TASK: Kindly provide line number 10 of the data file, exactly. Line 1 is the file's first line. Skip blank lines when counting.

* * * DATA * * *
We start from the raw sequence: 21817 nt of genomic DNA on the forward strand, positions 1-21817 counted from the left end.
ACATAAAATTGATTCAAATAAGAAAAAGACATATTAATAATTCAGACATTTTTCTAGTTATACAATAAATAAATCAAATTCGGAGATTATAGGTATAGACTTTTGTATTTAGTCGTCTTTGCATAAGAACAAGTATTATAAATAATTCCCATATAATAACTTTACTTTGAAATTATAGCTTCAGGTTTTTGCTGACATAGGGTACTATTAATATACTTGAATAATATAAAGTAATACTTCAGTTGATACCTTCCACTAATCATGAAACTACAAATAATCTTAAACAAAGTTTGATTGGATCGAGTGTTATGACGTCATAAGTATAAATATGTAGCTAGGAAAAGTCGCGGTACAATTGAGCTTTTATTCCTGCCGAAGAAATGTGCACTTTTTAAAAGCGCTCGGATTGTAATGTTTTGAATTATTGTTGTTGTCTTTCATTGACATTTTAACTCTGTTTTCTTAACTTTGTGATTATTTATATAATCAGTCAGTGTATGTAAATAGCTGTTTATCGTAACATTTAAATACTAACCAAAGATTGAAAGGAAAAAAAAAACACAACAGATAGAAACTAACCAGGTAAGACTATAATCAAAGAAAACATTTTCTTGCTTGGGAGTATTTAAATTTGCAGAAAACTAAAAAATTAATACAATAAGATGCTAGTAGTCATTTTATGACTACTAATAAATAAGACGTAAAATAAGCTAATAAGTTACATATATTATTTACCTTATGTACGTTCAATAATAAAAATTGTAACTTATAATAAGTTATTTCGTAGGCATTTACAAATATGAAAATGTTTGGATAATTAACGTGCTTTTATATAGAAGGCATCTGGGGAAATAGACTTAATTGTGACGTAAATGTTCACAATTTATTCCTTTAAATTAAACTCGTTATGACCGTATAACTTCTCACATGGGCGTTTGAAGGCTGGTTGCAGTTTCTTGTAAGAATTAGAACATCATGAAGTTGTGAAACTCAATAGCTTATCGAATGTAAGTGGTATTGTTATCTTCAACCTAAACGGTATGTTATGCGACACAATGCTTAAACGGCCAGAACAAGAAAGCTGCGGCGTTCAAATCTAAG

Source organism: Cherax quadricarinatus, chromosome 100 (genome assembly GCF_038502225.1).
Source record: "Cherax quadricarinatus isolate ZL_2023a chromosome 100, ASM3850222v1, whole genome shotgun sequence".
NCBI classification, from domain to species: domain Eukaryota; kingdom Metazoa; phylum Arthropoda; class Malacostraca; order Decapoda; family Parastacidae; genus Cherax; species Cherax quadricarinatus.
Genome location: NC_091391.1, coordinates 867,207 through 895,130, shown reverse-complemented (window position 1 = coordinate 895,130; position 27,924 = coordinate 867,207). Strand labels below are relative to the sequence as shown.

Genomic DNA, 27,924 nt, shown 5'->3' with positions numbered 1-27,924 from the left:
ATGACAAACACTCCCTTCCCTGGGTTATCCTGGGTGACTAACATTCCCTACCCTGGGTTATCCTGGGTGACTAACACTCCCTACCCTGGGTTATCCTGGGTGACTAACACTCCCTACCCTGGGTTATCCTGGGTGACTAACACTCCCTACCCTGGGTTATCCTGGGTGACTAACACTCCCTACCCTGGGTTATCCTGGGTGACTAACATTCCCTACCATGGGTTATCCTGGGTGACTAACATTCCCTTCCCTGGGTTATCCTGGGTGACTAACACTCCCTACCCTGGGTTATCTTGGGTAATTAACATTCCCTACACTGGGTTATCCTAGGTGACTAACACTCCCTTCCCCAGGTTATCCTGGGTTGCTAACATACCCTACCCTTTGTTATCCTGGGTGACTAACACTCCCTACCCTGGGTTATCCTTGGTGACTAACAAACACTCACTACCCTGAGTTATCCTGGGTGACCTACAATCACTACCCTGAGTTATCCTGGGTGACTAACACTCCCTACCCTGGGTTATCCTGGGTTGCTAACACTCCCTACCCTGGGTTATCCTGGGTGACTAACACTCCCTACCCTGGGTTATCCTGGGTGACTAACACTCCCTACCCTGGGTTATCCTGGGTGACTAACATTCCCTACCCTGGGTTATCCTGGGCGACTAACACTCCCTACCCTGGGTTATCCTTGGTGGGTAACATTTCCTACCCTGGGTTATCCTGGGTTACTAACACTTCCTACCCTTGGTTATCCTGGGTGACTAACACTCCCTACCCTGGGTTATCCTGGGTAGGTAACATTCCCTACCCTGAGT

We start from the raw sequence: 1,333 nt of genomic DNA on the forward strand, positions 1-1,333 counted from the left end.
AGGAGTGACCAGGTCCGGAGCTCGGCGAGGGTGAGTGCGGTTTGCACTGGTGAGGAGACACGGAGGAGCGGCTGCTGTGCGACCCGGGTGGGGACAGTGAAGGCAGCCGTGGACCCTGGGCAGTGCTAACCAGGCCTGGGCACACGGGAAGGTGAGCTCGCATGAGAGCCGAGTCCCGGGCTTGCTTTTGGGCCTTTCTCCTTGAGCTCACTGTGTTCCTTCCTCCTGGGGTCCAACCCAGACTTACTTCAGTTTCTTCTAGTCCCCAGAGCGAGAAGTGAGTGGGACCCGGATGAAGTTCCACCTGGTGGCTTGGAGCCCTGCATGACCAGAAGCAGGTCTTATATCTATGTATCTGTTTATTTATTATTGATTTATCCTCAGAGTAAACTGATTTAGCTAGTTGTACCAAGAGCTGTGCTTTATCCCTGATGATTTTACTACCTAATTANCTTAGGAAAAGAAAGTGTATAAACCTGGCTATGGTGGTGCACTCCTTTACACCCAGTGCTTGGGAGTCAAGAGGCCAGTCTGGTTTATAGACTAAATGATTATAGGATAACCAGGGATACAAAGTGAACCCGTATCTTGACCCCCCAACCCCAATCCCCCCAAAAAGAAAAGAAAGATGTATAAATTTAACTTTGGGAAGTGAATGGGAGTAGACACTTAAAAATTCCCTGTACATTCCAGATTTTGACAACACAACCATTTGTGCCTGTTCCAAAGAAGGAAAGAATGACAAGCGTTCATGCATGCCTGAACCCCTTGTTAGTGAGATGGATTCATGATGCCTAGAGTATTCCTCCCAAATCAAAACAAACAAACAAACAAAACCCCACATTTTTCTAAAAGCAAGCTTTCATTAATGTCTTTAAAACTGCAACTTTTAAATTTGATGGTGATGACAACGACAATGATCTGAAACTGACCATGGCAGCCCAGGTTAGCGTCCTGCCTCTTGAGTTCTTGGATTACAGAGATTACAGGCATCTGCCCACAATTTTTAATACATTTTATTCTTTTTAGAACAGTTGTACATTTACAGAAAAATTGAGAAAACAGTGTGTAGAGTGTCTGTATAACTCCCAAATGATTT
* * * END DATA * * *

AGGAGTGACCAGGTCCGGAGCTCGGCGAGGGTGAGTGCGGTTTGCACTGGTGAGGAGACACGGAGGAGCGGCTGCTGTGCGACCCGGGTGGGGACAGTGAAGGCAGCCGTGGACCCTGGGCAGTGCTAACCAGGCCTGGGCACACGGGAAGGTGAGCTCGCATGAGAGCCGAGTCCCGGGCTTGCTTTTGGGCCTTTCTCCTTGAGCTCACTGTGTTCCTTCCTCCTGGGGTCCAACCCAGACTTACTTCAGTTTCTTCTAGTCCCCAGAGCGAGAAGTGAGTGGGACCCGGATGAAGTTCCACCTGGTGGCTTGGAGCCCTGCATGACCAGAAGCAGGTCTTATATCTATGTATCTGTTTATTTATTATTGATTTATCCTCAGAGTAAACTGATTTAGCTAGTTGTACCAAGAGCTGTGCTTTATCCCTGATGATTTTACTACCTAATTANCTTAGGAAAAGAAAGTGTATAAACCTGGCTATGGTGGTGCACTCCTTTACACCCAGTGCTTGGGAGTCAAGAGGCCAGTCTGGTTTATAGACTAAATGATTATAGGATAACCAGGGATACAAAGTGAACCCGTATCTTGACCCCCCAACCCCAATCCCCCCAAAAAGAAAAGAAAGATGTATAAATTTAACTTTGGGAAGTGAATGGGAGTAGACACTTAAAAATTCCCTGTACATTCCAGATTTTGACAACACAACCATTTGTGCCTGTTCCAAAGAAGGAAAGAATGACAAGCGTTCATGCATGCCTGAACCCCTTGTTAGTGAGATGGATTCATGATGCCTAGAGTATTCCTCCCAAATCAAAACAAACAAACAAACAAAACCCCACATTTTTCTAAAAGCAAGCTTTCATTAATGTCTTTAAAACTGCAACTTTTAAATTTGATGGTGATGACAACGACAATGATCTGAAACTGACCATGGCAGCCCAGGTTAGCGTCCTGCCTCTTGAGTTCTTGGATTACAGAGATTACAGGCATCTGCCCACAATTTTTAATACATTTTATTCTTTTTAGAACAGTTGTACATTTACAGAAAAATTGAGAAAACAGTGTGTAGAGTGTCTGTATAACTCCCAAATGATTT